Tuesday, November 26, 2013

A few big names jump aboard the Maker Movement

My weekly book post on s+b's blogs is about a new book by Mark Hatch, the CEO of TechShop, who is betting that the new wave of high-tech DIY will bolster innovation and the growth of this nascent industry.

Seeking Scale in the Maker Movement

I cut my journalistic teeth during the heyday of total quality management, the improvement method that fostered a much-needed renaissance in the U.S. manufacturing sector in the late 1980s and early 1990s.
Unfortunately, said renaissance was short-lived—globalization and offshoring made it more cost-effective to produce all manner of goods in developing nations, and the number of U.S.-made products dwindled. So it’s been something of a delight to watch the “maker” movement in its early stages of development.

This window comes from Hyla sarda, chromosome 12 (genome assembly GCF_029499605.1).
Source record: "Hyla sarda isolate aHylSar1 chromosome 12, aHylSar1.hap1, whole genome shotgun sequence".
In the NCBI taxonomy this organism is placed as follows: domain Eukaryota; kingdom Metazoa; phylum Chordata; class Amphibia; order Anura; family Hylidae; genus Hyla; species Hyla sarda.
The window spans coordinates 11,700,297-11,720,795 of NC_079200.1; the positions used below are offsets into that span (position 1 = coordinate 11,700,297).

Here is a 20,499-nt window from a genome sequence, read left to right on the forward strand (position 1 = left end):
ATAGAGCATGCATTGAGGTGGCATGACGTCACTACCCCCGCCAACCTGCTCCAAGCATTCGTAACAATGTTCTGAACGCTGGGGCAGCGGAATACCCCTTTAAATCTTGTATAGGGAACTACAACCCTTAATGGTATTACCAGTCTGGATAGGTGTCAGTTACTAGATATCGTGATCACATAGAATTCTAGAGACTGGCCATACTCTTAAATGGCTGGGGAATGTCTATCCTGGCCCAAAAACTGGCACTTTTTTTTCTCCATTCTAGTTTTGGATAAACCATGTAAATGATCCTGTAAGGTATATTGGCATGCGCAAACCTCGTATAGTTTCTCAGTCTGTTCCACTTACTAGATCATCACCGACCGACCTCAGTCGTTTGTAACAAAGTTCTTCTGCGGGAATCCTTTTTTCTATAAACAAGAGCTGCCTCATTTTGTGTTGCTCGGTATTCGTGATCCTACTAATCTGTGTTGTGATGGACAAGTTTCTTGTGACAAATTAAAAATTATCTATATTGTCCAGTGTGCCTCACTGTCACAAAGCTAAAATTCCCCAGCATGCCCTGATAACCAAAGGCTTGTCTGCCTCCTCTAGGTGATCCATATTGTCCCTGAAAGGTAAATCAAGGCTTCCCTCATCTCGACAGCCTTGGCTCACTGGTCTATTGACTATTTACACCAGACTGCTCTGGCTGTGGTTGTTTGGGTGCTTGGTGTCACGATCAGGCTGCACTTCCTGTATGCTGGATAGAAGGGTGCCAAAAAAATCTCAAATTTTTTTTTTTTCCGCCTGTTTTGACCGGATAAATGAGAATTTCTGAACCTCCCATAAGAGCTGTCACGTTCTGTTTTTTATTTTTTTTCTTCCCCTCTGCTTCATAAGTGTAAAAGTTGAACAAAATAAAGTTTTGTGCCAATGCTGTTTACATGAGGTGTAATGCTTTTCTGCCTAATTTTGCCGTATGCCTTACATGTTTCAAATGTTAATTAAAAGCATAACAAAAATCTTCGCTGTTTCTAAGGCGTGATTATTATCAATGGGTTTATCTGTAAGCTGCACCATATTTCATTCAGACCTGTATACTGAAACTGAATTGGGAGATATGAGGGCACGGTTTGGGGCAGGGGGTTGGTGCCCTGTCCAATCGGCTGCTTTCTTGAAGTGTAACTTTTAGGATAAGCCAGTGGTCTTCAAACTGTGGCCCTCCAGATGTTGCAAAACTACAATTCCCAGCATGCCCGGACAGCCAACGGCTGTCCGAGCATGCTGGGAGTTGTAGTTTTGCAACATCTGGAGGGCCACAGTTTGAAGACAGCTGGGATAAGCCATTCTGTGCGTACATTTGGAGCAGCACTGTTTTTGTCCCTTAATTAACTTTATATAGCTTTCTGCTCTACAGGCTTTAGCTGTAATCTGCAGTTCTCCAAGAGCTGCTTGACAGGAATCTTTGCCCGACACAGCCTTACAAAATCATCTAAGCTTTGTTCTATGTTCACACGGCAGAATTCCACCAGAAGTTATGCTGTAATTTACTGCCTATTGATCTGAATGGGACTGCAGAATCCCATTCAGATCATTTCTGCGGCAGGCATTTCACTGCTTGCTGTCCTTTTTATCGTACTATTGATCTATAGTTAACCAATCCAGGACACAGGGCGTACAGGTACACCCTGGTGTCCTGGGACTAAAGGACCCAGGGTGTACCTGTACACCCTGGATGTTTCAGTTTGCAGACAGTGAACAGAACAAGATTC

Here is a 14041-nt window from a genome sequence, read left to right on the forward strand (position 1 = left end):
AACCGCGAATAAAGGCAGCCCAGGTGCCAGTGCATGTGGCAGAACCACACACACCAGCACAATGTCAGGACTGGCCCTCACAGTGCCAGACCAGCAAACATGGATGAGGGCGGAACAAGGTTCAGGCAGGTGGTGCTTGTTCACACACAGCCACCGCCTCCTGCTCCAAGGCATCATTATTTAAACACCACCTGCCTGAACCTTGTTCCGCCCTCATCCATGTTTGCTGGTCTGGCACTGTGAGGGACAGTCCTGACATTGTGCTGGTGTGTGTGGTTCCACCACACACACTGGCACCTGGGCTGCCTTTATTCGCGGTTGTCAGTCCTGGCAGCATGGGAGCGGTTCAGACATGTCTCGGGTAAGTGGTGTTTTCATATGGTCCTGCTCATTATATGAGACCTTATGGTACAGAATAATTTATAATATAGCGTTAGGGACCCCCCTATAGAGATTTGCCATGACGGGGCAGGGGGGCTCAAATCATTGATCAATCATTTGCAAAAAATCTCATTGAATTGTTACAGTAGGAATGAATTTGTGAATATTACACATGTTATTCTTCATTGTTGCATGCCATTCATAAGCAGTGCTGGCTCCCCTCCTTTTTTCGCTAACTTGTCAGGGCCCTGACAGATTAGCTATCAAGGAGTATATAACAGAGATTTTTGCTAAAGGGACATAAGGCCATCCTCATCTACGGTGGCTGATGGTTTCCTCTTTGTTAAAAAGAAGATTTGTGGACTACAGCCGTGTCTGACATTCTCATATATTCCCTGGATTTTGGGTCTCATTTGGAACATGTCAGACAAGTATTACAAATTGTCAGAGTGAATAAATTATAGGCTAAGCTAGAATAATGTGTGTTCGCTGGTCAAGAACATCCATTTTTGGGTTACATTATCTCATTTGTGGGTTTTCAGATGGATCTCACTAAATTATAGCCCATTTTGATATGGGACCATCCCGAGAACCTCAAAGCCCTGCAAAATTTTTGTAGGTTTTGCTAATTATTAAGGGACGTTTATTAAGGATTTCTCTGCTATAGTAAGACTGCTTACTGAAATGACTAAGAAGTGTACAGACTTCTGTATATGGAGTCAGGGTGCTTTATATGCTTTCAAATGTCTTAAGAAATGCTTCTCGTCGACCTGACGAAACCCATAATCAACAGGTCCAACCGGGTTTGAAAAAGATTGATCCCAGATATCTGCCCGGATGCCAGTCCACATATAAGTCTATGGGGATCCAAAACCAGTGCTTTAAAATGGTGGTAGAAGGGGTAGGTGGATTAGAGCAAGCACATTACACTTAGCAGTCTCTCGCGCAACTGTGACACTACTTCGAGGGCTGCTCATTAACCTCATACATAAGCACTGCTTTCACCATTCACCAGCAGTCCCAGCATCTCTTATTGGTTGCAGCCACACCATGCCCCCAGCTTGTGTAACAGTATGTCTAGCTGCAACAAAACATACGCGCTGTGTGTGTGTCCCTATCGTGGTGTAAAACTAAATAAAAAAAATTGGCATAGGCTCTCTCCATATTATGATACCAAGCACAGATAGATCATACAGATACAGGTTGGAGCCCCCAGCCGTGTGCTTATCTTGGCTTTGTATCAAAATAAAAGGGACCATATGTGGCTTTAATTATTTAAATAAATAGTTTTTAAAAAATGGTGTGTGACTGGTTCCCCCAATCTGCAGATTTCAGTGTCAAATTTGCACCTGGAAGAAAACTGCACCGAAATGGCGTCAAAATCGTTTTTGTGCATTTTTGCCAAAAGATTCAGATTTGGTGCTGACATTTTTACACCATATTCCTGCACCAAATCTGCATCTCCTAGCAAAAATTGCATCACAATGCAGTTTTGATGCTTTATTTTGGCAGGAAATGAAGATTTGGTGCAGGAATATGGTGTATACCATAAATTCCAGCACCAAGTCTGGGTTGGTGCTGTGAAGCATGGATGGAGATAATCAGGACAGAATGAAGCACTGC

We’ve covered this emerging trend in s+b several times. In 2011, Tom Igoe and Catarina Mota wrote about digital fabrication technology and the effect it might have on manufacturing. This past summer, Tom also reviewed Makers: The New Industrial Revolution (Crown Business, 2012), by former Wired editor-in-chief Chris Anderson, which as the title suggests was highly optimistic in its assessment of the maker movement. On the flip side, the just-released Winter issue of s+b includes a warning from Tim Laseter and Jeremy Hutchinson-Krupat that we probably are not anywhere near a tipping point in at least one of the innovations that is enabling DIY manufacturing—3D printing.

This week, I’d add Mark Hatch’s new book, The Maker Movement Manifesto: Rules for Innovation in the New World of Crafter, Hackers, and Tinkerers (McGraw-Hill, 2013), to the mix...read the rest here.

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